Even if you haven’t intentionally stretched the concept of NoNut November over a full year, we’ve likely all experienced those times when sex doesn’t happen within the few months of “talking.” And then, when it finally does, it’s fireworks (albeit not of the illegal, public disturbance variety).

So, how about doing that with intention? You might scoff at the thirst buckets on Netflix’s celibacy-themed reality series Too Hot to Handle, but taking a break from sex can highlight what you love about it and focus on the needs of you and your partner. I did it for more than a year — but all I’m suggesting is that everyone tries it for a mere two months.

Hear me out.

For many of us, sex during the pandemic lockdown has meant one of two things: We were getting it on more than usual or less. Much less.

While we’re still mostly masked up and handwashing compulsively, some parts of our social lives are beginning to creep toward normalcy. We’re getting back to work, commuting more, extending our in-person circle of friends and family, maybe even hitting the barbershop again. We’ll be reassessing our relationships and how they operate, whether it’s with co-workers or neighbors. It might be a good time to think about your sexual relationships, too. And what better way to figure out the what-next of your sex life than by going on a break?

First things first, if you’re in a relationship, a period of celibacy — whether it’s a year or a couple of weeks — should be discussed in detail with your partner. No one gets to zip up their stuff and shrug their shoulders when sex comes up. How it’s handled is up to both of you. You don’t want your sexually frustrated partner stepping out on the relationship, so I will forever preach the importance of communication and mutual respect.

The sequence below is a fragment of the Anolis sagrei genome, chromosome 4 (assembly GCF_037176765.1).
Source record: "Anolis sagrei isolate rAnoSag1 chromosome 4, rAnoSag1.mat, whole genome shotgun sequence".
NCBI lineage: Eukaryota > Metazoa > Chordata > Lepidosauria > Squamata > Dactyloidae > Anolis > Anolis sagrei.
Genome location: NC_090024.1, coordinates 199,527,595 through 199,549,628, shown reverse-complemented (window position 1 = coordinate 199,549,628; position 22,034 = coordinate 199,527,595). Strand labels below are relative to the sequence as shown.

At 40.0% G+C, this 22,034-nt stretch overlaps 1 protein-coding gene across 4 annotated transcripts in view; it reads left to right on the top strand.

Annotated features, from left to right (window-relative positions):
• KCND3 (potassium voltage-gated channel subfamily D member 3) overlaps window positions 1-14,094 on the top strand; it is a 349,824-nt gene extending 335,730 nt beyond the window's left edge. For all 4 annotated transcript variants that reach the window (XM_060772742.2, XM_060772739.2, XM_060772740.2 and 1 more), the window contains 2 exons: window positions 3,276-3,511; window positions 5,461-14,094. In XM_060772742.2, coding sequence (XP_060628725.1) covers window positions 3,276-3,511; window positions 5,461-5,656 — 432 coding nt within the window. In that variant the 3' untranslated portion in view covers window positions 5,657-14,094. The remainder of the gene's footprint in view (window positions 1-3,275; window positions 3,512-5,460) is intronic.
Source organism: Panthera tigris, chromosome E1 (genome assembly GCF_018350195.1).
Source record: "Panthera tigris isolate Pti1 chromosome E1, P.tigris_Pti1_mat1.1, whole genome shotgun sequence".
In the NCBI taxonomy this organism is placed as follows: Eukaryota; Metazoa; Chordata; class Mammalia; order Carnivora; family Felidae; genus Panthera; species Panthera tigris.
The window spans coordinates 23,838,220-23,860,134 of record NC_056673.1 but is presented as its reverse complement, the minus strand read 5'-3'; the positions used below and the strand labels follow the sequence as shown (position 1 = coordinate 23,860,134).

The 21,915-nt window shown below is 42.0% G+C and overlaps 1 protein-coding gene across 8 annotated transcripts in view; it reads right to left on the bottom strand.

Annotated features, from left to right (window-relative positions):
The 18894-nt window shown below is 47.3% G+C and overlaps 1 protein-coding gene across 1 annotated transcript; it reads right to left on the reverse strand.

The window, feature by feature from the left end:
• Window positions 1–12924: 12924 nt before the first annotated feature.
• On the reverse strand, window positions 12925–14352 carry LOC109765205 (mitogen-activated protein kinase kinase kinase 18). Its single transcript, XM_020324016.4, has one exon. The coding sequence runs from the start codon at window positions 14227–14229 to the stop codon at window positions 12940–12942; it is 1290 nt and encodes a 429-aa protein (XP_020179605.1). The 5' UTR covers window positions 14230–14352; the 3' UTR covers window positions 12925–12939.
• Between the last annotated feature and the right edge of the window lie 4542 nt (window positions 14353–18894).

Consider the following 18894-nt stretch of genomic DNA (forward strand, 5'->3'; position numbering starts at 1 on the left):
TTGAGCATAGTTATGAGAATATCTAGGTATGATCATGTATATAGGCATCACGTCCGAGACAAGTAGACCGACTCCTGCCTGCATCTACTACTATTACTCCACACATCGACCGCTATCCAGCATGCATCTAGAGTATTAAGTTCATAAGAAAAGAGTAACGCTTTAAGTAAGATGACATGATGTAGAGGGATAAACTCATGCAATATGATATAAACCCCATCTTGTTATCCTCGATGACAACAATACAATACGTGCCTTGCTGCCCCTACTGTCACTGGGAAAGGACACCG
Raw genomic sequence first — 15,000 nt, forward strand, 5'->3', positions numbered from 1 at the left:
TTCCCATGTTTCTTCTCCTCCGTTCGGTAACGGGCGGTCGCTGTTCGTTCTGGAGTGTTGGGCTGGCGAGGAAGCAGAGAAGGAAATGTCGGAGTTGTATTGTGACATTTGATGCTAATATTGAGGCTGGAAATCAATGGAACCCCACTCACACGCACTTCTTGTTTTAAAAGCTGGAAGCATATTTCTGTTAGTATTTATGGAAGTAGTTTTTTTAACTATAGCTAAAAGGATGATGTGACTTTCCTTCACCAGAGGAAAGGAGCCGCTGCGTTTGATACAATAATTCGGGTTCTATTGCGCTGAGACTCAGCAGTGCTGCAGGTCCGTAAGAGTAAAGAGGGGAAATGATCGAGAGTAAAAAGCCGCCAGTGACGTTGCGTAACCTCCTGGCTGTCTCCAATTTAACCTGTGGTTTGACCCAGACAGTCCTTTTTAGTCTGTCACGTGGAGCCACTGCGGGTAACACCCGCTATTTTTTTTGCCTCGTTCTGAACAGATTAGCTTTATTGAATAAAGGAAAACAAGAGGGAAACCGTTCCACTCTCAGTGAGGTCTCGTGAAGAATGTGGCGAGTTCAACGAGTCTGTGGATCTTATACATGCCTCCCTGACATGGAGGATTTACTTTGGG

Your relationship will need to be rock-solid to take this on. Couples who are having issues often continue to have seemingly healthy sex lives because it’s the only part of the relationship that isn’t fractured.

If you pull back from sex, it will peel back the layers of your relationship and you’re likely to see more than you realized was there — or not there. Are you watching television together more often or are you looking for reasons to be in separate rooms? And if you’re not in a committed relationship, a brief stint of celibacy may expose the layers of you.

Stepping back from sex is about understanding its purpose in your life. When you get back in the gym, go for a promotion, or set out to accomplish any goal, you decide what you want in the end. Are you working out to get a six-pack or to make sure you don’t get diabetes? Are you taking classes to get a job that pays better, or one that’s more fulfilling? The same thing applies to sex. Is it something that’s important to you or is it just… there? Do you want to feel more connected to your partners — or less?

This summer is going to be essential for all of us. With Covid-19 roaring back, many cities and states are already reimplementing restrictions. This is a time to focus on the things most important to us and how we want to handle them. A two-month break from sex has the potential to give us all some serious clarity.

If nothing else, being able to complete a challenge like that would be a victory of willpower. Or, y’know, since the world feels like it will never be the same again, you just have as much sex as you possibly can. Either one will probably work. But if you do go with celibacy, remember this: masturbation is completely allowed.

Aliya S. King is an author, freelance writer and editor.